On the contrary, said Büller, the fact that patients were randomized in Hokusai VTE after at least five days of open-label enoxaparin or unfractionated heparin meant that the trial investigators actually enrolled very high-risk patients.

"One of the concerns that has been raised with some of the other studies is that physicians and investigators were a little reluctant to not use low-molecular-weight heparin and therefore not happy to include [patients with] large clots," he said. "In this study, if you go by the definition of [N-terminal probrain natriuretic factor] NT-proBNP, 35% of PE in this study are large clots, and that's exactly the group where I think the novel observation is."

Press conference moderator Dr Keith Fox (University of Edinburgh, Scotland) made the point that warfarin patients, but not edoxaban patients, actually had a period of overlap wherein they were receiving both heparin and warfarin for several days, something that might have had an impact on the higher bleeding rates in this group.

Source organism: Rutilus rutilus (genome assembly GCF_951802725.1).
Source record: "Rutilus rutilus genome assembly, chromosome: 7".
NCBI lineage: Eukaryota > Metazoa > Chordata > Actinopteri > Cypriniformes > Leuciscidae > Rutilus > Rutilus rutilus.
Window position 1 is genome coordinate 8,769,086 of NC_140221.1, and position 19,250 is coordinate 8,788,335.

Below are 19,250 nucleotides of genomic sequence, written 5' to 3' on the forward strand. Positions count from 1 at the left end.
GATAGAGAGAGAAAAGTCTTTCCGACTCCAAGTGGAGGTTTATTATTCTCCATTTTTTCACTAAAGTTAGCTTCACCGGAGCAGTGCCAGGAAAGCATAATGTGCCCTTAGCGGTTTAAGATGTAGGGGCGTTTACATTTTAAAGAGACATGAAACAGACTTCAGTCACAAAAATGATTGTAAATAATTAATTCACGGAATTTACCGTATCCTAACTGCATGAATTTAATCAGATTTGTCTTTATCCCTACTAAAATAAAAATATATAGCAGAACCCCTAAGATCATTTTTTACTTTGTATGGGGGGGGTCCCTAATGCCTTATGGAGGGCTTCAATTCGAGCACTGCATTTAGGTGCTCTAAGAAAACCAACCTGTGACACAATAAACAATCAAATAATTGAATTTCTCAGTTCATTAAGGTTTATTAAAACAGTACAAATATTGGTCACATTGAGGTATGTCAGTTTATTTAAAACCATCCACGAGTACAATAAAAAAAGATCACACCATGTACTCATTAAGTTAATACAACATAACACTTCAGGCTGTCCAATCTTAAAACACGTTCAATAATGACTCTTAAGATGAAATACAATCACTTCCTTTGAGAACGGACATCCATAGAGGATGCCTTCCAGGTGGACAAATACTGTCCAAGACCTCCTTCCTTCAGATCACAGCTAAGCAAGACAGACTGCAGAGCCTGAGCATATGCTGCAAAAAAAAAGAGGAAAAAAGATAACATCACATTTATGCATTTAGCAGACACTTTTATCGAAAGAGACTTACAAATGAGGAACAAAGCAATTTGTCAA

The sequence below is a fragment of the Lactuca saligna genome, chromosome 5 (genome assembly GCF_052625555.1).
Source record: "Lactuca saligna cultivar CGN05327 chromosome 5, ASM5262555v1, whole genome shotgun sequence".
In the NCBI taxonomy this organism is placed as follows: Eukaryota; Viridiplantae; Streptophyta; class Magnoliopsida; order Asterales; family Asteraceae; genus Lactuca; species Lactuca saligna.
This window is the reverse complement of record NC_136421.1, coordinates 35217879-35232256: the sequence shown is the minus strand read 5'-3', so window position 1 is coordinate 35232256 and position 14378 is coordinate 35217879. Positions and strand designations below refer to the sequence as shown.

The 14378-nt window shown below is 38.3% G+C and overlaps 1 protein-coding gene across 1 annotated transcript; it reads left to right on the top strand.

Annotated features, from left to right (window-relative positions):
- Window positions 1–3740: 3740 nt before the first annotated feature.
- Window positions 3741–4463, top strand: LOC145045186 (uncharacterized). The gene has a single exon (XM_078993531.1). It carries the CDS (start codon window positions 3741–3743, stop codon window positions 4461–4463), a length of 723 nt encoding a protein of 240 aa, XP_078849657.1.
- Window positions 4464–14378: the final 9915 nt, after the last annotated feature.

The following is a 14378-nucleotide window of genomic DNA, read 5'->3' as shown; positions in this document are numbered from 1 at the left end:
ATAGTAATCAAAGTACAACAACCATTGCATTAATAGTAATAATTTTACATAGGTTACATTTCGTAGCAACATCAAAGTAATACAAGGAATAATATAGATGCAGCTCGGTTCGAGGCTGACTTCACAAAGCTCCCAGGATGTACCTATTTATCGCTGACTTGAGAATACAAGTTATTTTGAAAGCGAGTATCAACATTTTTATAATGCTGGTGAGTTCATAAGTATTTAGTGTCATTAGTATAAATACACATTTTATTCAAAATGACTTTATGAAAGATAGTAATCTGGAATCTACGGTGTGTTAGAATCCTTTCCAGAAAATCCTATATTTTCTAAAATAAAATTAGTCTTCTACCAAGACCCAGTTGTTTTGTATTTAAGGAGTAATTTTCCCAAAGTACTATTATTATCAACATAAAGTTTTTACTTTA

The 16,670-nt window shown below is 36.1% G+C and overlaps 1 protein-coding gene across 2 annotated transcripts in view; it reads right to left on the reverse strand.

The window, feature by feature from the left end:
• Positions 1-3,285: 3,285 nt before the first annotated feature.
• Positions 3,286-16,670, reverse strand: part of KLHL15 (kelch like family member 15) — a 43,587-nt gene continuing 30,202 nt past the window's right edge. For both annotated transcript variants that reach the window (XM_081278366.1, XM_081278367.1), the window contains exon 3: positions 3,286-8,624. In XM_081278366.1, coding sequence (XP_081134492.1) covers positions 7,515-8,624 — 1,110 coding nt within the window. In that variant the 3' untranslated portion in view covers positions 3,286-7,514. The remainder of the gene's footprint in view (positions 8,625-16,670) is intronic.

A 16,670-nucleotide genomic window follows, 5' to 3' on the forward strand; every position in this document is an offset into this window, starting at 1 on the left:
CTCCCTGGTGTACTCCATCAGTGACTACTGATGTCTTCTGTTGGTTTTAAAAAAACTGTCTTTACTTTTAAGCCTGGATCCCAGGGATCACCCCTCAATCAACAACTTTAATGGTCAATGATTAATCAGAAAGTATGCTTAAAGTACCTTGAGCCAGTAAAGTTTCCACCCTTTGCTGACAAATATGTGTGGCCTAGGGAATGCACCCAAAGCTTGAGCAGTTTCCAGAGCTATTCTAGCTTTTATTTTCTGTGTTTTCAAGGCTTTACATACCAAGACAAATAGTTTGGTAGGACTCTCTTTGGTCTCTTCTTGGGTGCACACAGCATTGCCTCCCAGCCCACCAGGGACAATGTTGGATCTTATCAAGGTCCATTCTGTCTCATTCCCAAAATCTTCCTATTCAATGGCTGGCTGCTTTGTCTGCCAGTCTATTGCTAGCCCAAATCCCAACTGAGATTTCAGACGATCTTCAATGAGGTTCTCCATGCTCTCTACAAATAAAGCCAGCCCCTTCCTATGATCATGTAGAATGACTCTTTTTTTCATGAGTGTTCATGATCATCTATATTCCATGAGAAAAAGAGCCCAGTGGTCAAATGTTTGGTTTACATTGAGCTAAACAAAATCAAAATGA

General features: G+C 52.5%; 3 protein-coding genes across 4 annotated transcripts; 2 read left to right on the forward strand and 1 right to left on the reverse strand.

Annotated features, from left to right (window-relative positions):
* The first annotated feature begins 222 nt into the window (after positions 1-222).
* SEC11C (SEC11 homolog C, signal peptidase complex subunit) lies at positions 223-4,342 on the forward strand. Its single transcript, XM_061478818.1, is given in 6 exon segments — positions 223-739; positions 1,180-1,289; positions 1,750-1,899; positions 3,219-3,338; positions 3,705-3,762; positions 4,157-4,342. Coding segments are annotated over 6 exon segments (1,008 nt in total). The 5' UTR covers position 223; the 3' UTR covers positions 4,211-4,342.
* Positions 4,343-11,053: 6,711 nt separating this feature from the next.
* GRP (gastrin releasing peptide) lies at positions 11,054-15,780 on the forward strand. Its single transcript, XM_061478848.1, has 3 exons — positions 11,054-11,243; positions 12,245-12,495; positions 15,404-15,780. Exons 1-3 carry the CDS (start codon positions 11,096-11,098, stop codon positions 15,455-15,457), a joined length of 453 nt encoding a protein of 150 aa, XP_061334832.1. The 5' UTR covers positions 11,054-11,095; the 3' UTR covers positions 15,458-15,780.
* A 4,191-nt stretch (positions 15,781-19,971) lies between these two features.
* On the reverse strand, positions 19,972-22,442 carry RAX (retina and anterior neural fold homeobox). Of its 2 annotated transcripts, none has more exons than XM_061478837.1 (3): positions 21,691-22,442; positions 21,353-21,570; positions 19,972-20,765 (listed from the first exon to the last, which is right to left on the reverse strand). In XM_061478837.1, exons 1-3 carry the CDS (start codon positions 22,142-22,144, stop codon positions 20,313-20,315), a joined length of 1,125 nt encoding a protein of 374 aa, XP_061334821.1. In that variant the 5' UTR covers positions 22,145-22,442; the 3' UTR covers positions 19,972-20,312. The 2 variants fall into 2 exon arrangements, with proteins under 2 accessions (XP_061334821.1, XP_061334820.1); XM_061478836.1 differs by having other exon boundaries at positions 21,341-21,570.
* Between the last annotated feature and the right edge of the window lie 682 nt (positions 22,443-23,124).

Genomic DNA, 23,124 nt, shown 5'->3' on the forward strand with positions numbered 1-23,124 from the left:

In response, Büller pointed to the much faster activation time of edoxaban, saying that due to the kinetics of warfarin overlap time is unavoidable and necessary.

Turning to the types of bleeding that were most notably reduced with edoxaban in this study, namely intracranial and retroperitoneal bleeding, Büller said that this is in keeping with other studies of the new oral anticoagulants as a class.

"What we are starting to realize in AF and VTE is that the type of bleeds with these new oral anticoagulants are really different."

The study was funded by Daiichi-Sankyo. Büller discloses consulting for Bayer, Boehringer Ingelheim, Bristol-Myers Squibb, Isis Pharmaceuticals, and ThromboGenetics and receiving grant support from Bayer and Pfizer. Disclosures for the coauthors are listed in the paper.